ELECTRIC MOTOR CONTROLS
Once the proper motor is selected, understanding the many various control devices available and
their uses and limitations becomes an important part related to reliable operation and protection of
the motor and the personnel using the motor.
Motor Control Topics
There are four major motor control topics or categories to consider. Each of these has several
subcategories and sometimes the subcategories overlap to some extent. Certain pieces of motor
control equipment can accomplish multiple functions from each of the topics or categories.
The four categories include:
1) Starting the Motor
Across the Line Starting
Reduced Voltage Starting
2) Motor Protection
Other Protection (voltage, phase, etc)
3) Stopping the Motor
4) Motor Operational Control
An understanding of each of these areas is necessary to effectively apply motor control
principles and equipment to effectively operate and protect a motor.
All motors must have a control device to start and stop the motor called a “motor controller”.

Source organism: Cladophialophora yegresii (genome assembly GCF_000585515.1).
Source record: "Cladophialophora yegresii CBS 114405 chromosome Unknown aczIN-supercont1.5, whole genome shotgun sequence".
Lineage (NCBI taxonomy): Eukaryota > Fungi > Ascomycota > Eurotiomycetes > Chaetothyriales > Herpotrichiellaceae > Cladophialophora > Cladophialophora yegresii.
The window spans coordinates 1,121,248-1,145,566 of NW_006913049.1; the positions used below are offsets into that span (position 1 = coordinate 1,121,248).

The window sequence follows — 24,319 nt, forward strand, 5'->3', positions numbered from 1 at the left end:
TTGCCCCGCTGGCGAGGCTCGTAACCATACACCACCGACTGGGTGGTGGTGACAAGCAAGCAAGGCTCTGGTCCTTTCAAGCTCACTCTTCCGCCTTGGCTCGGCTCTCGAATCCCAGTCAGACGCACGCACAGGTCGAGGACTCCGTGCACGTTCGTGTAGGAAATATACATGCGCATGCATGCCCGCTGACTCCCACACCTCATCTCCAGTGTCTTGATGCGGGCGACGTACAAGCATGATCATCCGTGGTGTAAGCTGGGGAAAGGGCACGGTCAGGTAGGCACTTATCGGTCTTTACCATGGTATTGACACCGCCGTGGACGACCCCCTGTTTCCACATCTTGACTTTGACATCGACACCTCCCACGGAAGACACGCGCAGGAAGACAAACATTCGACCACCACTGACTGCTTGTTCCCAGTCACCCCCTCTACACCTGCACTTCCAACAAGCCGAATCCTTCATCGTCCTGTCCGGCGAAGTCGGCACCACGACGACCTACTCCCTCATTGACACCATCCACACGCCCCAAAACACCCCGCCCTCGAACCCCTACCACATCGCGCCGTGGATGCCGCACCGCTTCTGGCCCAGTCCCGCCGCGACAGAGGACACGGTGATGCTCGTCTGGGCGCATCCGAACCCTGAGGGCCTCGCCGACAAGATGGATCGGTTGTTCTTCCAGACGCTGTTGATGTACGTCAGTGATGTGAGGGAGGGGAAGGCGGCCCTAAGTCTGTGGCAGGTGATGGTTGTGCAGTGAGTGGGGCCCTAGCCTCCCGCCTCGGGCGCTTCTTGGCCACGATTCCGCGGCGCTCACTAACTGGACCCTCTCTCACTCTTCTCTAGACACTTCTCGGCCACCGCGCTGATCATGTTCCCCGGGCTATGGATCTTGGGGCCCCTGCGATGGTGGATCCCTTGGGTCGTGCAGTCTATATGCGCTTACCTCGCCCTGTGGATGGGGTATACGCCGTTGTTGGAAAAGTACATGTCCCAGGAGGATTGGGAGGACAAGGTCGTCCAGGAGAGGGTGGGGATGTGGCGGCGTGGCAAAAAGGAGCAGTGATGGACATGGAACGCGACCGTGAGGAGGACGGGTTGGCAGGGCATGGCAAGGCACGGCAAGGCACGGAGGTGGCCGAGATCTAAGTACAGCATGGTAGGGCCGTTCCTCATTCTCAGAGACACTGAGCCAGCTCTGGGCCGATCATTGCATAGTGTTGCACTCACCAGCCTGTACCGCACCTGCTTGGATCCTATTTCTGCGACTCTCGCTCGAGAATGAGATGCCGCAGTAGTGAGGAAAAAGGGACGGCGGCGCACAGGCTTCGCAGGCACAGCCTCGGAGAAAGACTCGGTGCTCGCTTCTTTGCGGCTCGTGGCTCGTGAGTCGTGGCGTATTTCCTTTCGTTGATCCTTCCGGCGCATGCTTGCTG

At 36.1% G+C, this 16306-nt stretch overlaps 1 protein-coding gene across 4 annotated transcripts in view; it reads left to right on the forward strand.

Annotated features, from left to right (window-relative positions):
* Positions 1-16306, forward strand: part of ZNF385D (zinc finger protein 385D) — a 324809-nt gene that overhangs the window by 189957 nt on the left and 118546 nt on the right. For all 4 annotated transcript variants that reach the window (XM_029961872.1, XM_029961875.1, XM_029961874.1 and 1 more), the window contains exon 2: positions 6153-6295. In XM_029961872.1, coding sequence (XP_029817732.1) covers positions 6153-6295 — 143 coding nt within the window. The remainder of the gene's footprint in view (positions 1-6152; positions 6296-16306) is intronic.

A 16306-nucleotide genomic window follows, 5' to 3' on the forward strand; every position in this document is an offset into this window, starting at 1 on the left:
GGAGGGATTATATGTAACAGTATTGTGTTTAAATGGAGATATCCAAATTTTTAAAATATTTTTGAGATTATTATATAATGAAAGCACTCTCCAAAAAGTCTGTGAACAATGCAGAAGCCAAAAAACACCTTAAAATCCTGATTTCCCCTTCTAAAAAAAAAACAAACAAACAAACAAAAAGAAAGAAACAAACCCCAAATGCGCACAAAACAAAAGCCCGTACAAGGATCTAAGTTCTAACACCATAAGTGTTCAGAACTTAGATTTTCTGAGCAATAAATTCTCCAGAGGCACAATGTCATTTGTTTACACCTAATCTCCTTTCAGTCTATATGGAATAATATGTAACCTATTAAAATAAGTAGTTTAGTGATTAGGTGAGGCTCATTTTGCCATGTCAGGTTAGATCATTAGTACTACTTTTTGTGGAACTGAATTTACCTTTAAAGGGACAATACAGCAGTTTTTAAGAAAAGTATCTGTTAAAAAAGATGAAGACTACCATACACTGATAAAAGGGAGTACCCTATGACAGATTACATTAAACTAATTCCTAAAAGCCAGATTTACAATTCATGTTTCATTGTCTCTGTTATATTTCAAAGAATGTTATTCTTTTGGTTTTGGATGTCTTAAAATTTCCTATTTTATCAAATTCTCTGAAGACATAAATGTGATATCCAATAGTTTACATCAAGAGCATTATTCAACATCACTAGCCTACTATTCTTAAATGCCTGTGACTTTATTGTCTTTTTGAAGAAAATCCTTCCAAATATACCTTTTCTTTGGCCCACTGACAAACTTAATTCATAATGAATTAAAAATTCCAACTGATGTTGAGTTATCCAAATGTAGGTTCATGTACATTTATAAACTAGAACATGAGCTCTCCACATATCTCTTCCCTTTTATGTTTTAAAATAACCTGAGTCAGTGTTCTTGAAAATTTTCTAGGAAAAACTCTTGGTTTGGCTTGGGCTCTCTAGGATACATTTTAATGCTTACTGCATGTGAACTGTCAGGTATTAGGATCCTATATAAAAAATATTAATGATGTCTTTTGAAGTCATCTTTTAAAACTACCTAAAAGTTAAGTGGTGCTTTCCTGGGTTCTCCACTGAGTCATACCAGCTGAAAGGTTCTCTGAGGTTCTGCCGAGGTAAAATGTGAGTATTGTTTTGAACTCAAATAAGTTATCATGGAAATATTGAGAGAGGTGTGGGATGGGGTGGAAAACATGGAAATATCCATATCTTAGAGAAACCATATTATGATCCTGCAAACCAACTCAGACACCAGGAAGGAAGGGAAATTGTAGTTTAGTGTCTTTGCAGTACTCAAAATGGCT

A motor controller is the actual device that energizes and de-energizes the circuit to the motor so
that it can start and stop.
Motor controllers may include some or all of the following motor control functions:
starting, stopping, over-current protection, overload protection, reversing, speed
changing, jogging, plugging, sequence control, and pilot light indication.
Controllers range from simple to complex and can provide control for one motor,
groups of motors, or auxiliary equipment such as brakes, clutches, solenoids, heaters,
or other signals.
The starting mechanism that energizes the circuit to an induction motor is called the “starter” and
must supply the motor with sufficient current to provide adequate starting torque under worst case
line voltage and load condi